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  • itty bitty bee
    sitting on my knee
    wouldn’t you rather be
    up in the avocado tree?

    orange blossoms and freesia
    cry sweetly to you
    as upon the fallen leaf
    you slow the sting of passing.

    • • • • •

    Varroa mites, originally parasites of Asian honey bee, Apis cerana, were first discovered in the U.S. in Wisconsin in 1987. The European honey bees we use in the U.S. have little resistance to this pest. The larger asian bees have developed a grooming behavior that helps them to control the parasite population.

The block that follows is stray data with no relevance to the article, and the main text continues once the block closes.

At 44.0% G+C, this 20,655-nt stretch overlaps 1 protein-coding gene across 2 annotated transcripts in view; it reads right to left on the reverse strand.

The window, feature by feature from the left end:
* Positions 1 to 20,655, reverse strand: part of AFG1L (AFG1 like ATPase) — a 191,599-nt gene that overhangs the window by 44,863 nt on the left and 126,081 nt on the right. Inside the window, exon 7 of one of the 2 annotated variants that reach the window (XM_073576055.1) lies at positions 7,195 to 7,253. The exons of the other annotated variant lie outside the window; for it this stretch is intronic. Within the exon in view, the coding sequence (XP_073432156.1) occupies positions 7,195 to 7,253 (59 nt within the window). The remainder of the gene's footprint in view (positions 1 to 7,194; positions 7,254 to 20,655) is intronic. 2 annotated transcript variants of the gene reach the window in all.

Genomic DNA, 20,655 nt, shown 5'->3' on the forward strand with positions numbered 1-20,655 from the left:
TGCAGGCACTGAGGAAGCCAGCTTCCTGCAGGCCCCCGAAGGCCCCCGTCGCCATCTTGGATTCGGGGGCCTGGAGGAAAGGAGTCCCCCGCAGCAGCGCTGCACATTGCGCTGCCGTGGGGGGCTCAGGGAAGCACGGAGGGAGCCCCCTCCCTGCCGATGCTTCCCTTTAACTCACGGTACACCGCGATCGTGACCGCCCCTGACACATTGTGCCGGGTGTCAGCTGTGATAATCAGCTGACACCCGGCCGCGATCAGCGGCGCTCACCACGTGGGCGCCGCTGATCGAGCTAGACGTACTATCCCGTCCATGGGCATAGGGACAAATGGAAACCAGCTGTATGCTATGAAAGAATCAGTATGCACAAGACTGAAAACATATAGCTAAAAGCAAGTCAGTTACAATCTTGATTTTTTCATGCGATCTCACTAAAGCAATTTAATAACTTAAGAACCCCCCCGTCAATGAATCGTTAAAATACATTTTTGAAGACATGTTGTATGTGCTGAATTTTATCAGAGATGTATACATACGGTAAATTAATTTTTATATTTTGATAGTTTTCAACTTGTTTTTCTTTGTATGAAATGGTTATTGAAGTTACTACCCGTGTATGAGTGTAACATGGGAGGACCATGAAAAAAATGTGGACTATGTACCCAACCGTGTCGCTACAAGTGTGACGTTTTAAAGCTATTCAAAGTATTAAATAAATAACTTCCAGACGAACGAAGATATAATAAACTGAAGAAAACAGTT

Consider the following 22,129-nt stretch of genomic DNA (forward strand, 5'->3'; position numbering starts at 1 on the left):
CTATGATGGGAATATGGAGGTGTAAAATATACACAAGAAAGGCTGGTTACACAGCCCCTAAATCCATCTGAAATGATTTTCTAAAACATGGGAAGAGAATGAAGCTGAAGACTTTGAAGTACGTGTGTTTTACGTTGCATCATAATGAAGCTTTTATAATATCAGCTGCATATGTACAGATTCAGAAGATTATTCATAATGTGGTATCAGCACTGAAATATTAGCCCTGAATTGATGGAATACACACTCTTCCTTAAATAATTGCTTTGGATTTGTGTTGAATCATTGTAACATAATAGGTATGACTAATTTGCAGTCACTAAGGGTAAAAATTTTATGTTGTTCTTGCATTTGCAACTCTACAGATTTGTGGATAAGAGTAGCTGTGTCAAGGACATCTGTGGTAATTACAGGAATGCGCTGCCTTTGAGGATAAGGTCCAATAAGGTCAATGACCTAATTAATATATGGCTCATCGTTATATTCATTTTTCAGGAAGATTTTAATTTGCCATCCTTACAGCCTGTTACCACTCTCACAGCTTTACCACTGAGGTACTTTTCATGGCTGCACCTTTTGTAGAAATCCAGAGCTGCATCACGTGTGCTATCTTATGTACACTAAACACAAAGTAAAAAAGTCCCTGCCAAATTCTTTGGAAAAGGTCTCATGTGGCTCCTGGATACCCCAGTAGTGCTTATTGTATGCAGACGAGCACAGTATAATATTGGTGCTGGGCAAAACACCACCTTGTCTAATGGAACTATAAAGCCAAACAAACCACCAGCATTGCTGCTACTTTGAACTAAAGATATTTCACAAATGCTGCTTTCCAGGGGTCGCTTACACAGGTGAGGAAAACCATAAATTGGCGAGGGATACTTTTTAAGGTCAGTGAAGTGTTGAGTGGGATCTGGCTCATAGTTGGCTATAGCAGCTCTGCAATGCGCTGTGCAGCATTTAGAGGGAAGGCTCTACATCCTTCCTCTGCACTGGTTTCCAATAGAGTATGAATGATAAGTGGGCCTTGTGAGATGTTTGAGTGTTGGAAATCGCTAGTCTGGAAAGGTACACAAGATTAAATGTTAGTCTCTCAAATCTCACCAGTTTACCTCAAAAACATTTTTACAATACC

The mites breed on the bee larva and cause disfiguration of the development of wings. The mites burrow into the blood of the bee and from one burrow as many as 12 mites can feed and survive. Although the mites on the backs of bees are large enough to see with the naked eye they are easily overlooked. Varroa mites have nearly wiped out the wild honey bee populations that live in hollow trees and other cavities, and unless beekeepers hives are treated to control mites they too will eventually weaken and die.

    A home solution, found on the web, involves dousing the bees with powdered sugar through a sifter. It’s said that the powdered sugar prevents the mites larva and mites from being able to attach to the bee.
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